I’ve been told I sometimes need to tone it down in the hospitality department when entertaining company at our place. I am told this by my wife, acclaimed novelist and short story writer Rebecca Rosenblum, who often fears for the livers of our guests whenever we host house parties, dinner parties, writing-group workshop sessions, or ad hoc get-togethers with friends. I reluctantly admit I may have gone a bit overboard on the whole “home cocktailing” thing over the last number of years. Rebecca will tell me I don’t always need to offer people an elaborate mixological marvel five seconds after they’ve come in the door. I don’t need to offer them another one the instant their glass is empty. I don’t need to break out the single malts or flaming Sambuca when the hour grows late and people are just trying to put their shoes back on and go home.
I can’t help it. I come from a long line of people where this level of bonhomie and munificence is just part of their operating system. I was born and raised in rural Prince Edward Island, where “drop in” culture is very much alive and well (as opposed to life here in downtown Toronto, where it often feels like it takes 45 minutes to get anywhere, and more and more people are living in high-rise towers behind buzzer systems or surly concierges). It’s not unusual back home to ask someone to stay for supper even if it’s, you know, one o’clock in the afternoon. I have an aunt who insists that everyone email her in advance their favourite foods whenever she hosts a dinner party so she can have three or four main courses and three or four desserts on offer. I recently read a review of the hit musical Come from Away, the true-story premise for which – about the town of Gander, NL welcoming and caring for some 7,000 stranded airline passengers after the 9/11 attacks – struck me as just common decency.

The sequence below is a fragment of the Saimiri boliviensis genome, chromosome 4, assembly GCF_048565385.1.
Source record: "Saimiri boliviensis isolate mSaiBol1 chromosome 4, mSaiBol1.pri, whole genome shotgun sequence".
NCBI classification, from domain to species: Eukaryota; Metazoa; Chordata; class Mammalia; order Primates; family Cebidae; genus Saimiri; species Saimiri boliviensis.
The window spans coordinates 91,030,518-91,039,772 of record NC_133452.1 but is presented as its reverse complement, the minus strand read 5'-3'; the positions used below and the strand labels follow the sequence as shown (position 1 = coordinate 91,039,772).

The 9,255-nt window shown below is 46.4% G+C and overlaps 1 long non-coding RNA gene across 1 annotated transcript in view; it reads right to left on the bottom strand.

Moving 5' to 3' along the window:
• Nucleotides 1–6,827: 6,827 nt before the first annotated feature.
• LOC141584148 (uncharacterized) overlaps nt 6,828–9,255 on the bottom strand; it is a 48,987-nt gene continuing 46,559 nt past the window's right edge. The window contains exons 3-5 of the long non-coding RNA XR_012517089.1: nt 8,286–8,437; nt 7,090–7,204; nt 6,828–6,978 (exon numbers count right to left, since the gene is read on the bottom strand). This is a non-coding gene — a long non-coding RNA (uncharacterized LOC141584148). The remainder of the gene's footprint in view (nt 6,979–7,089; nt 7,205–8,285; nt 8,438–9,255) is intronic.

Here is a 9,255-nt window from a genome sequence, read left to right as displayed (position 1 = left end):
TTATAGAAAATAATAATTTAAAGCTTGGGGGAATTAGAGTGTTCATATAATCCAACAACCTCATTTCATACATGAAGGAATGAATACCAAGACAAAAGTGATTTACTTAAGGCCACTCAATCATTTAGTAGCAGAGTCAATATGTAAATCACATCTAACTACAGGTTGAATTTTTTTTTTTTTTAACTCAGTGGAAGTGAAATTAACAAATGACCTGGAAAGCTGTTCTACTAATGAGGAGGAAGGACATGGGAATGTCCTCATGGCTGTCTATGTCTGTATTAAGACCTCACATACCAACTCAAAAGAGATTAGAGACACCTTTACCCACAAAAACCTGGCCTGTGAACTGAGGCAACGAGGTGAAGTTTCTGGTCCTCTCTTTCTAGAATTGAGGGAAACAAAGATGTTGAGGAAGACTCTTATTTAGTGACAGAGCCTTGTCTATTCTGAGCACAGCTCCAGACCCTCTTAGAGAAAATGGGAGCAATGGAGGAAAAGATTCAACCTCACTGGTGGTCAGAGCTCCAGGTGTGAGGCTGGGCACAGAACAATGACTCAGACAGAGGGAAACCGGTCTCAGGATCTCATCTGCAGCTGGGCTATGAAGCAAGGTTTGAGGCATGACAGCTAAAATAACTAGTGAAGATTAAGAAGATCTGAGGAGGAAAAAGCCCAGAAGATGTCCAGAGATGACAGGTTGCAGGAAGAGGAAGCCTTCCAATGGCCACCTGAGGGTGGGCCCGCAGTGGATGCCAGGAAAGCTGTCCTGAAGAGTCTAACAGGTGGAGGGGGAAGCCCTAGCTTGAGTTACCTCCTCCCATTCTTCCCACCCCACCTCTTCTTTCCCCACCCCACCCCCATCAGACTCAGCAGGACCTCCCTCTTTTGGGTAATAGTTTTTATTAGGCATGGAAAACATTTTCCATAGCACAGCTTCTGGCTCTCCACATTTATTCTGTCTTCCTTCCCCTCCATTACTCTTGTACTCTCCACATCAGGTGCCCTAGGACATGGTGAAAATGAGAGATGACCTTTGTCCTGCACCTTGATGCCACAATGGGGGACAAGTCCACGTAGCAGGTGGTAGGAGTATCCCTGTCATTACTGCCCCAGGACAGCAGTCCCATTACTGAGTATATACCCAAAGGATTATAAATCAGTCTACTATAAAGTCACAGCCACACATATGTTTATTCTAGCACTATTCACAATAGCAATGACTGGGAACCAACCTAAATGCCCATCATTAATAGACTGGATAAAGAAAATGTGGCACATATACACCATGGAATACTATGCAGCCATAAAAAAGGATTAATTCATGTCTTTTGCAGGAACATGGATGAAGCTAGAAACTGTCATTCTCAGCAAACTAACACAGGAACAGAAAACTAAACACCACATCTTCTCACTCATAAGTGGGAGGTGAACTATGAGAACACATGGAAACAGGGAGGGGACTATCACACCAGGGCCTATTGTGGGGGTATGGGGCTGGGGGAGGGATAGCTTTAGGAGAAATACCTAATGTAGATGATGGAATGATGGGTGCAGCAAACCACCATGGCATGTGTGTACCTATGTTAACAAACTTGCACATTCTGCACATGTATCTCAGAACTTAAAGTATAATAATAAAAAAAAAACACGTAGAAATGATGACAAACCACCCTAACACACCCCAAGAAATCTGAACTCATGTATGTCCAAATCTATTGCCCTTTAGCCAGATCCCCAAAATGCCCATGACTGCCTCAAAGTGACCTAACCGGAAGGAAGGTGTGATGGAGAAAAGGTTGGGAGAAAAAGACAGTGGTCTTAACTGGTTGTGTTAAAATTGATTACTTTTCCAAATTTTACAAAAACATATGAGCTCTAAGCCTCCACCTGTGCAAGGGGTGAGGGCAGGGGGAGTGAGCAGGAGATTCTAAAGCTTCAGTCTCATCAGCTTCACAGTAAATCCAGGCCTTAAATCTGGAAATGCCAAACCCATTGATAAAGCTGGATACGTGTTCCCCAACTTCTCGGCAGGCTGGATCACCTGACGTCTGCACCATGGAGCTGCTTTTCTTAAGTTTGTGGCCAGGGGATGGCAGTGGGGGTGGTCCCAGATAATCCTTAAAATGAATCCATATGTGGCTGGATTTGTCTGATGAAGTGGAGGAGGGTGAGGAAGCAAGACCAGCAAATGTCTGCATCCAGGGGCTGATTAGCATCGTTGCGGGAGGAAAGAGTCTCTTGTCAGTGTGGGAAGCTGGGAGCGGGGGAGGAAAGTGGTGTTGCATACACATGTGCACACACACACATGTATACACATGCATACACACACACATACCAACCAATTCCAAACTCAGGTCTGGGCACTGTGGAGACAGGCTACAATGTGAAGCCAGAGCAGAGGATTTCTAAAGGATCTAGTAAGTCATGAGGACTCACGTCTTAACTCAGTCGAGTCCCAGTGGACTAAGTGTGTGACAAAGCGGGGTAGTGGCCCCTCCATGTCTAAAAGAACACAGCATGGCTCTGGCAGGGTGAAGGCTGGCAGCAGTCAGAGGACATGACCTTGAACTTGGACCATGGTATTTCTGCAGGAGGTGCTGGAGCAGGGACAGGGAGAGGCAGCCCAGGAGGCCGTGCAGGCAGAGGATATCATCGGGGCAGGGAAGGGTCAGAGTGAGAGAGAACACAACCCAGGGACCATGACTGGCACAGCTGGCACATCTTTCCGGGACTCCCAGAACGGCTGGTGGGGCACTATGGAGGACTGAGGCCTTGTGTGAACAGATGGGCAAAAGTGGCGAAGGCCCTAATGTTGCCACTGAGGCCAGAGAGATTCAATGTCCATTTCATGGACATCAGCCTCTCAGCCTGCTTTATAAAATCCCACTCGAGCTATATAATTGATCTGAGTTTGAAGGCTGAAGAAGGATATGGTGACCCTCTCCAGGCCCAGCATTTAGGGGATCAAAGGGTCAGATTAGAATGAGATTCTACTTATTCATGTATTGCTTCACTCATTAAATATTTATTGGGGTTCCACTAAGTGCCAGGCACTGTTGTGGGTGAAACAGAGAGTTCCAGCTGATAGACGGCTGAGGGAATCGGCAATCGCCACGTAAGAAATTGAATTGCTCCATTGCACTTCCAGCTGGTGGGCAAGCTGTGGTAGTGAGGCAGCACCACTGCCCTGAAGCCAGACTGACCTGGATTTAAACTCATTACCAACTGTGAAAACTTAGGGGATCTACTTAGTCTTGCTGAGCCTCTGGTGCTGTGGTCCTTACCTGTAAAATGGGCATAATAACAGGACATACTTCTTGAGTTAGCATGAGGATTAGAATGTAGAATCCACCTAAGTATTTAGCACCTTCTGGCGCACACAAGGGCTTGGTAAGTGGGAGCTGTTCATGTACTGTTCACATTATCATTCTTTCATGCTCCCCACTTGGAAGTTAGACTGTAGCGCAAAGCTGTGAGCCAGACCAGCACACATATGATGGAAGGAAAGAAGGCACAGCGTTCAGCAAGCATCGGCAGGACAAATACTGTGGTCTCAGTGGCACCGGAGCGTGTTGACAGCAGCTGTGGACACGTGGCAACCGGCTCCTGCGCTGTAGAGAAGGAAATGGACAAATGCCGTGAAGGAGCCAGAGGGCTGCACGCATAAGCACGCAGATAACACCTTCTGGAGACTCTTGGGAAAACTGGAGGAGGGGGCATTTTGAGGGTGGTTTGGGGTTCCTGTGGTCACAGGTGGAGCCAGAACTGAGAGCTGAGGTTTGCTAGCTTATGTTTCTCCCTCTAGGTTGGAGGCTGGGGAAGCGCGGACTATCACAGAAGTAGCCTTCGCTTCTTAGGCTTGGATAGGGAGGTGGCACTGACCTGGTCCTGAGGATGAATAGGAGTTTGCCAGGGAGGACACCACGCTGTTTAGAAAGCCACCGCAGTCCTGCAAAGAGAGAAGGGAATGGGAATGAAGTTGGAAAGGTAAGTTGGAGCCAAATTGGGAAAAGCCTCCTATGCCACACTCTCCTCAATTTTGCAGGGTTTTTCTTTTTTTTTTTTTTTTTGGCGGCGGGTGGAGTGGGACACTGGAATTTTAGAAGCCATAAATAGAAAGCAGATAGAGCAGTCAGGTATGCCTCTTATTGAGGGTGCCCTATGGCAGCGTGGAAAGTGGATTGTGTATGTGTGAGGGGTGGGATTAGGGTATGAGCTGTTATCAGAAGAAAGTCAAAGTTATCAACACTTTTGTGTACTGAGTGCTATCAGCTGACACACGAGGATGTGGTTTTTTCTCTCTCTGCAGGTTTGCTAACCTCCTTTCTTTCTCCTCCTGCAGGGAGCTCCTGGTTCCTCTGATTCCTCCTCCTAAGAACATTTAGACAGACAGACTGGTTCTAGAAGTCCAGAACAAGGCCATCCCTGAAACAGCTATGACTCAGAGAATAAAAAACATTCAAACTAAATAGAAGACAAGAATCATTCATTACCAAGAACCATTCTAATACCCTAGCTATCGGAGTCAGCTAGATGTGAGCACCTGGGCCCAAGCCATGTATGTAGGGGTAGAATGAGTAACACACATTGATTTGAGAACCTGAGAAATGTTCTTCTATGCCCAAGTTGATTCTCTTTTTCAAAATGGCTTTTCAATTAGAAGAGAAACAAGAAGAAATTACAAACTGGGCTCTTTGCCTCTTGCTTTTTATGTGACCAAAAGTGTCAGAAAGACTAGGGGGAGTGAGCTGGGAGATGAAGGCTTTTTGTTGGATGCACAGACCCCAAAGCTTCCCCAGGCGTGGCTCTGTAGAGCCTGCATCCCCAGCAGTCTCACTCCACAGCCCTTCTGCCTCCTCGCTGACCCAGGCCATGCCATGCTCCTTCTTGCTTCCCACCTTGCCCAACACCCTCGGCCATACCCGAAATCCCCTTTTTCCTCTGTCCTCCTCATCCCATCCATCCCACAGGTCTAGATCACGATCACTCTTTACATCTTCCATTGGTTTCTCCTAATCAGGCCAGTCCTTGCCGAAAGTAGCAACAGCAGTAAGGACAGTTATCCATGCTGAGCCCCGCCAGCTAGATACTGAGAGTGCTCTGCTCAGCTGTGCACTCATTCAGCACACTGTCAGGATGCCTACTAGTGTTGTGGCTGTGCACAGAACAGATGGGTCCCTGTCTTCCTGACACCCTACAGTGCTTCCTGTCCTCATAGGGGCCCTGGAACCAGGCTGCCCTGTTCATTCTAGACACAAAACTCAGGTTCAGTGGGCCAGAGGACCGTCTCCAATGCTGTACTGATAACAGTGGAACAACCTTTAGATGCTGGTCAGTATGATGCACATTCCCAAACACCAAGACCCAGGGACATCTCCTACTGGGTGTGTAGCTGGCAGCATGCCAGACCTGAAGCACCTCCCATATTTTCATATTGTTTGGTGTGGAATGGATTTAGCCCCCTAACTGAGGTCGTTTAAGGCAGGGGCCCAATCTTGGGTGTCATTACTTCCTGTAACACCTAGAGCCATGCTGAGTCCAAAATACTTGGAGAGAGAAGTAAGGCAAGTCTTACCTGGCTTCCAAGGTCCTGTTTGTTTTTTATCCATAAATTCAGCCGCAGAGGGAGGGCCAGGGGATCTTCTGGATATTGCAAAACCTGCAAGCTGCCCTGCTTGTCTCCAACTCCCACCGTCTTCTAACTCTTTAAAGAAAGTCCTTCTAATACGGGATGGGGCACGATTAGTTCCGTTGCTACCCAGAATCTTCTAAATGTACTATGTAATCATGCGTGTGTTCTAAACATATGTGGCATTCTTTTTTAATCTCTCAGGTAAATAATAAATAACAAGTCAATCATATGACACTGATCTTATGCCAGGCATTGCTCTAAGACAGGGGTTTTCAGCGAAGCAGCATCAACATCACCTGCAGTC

I would like to use this, my first column as writer in residence for Open Book, to make a pitch about bringing a similar level of generosity to one’s writing. If you’re reading this, chances are you’re a writer of some sort or another, and perhaps you’ve even dabbled with an idea best expressed in the phrase: “I don’t give a damn about the reader.” I sometimes hear fellow authors say this, as if it somehow proves one’s literary bona fides. If this is you, I would ask that you reconsider this notion. I’ve always seen the act of welcoming readers to a piece of my writing – especially a creative work, like a novel, short story or even a poem – in the same light as welcoming people to a party at my home.
That is to say, I want to go overboard. I want to impress upon them that I’m happy they’re there, that I’ve got big plans for them and have put an incredible amount of thought behind the experiences I want them to have. Readers should gain a sense, not long after they’ve come in the door, that those experiences will be enriching because they’re so rich: rich with a gripping narrative premise, with characters (both primary and secondary; both heroes and villains) full of depth and contradiction and plausible motives; rich with a moral compass that raises more questions than it answers; rich with language that utterly hums with allusions and complexity; and rich with overarching thematic concerns that offer just as much propulsion as any plot twist. For me, the novels and stories I’ve liked the least have always struck me as, well, stingy. They feel lazy and poorly planned out and, worst of all, hermetically sealed. It’s like the reader doesn’t even need to be there.